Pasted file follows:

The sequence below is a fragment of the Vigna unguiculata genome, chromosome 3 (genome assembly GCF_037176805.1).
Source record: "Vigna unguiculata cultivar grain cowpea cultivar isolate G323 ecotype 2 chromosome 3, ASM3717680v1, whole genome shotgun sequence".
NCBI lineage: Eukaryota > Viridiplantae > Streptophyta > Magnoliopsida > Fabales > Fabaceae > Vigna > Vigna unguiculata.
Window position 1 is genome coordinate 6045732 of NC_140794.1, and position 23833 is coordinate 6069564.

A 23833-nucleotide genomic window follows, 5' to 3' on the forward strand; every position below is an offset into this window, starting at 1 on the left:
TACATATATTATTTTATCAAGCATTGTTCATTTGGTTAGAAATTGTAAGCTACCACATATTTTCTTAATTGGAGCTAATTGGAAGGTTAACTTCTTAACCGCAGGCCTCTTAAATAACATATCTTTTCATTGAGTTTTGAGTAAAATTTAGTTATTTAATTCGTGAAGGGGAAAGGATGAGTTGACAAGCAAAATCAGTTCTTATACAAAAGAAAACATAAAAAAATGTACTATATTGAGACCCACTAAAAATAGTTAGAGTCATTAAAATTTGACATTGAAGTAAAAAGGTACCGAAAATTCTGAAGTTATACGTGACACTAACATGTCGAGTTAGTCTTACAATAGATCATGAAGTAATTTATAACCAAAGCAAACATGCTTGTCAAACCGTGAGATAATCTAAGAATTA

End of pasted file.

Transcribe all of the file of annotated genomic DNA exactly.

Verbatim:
The sequence below is a fragment of the Vigna unguiculata genome, chromosome 3 (genome assembly GCF_037176805.1).
Source record: "Vigna unguiculata cultivar grain cowpea cultivar isolate G323 ecotype 2 chromosome 3, ASM3717680v1, whole genome shotgun sequence".
NCBI lineage: Eukaryota > Viridiplantae > Streptophyta > Magnoliopsida > Fabales > Fabaceae > Vigna > Vigna unguiculata.
Window position 1 is genome coordinate 6045732 of NC_140794.1, and position 23833 is coordinate 6069564.

A 23833-nucleotide genomic window follows, 5' to 3' on the forward strand; every position below is an offset into this window, starting at 1 on the left:
TACATATATTATTTTATCAAGCATTGTTCATTTGGTTAGAAATTGTAAGCTACCACATATTTTCTTAATTGGAGCTAATTGGAAGGTTAACTTCTTAACCGCAGGCCTCTTAAATAACATATCTTTTCATTGAGTTTTGAGTAAAATTTAGTTATTTAATTCGTGAAGGGGAAAGGATGAGTTGACAAGCAAAATCAGTTCTTATACAAAAGAAAACATAAAAAAATGTACTATATTGAGACCCACTAAAAATAGTTAGAGTCATTAAAATTTGACATTGAAGTAAAAAGGTACCGAAAATTCTGAAGTTATACGTGACACTAACATGTCGAGTTAGTCTTACAATAGATCATGAAGTAATTTATAACCAAAGCAAACATGCTTGTCAAACCGTGAGATAATCTAAGAATTA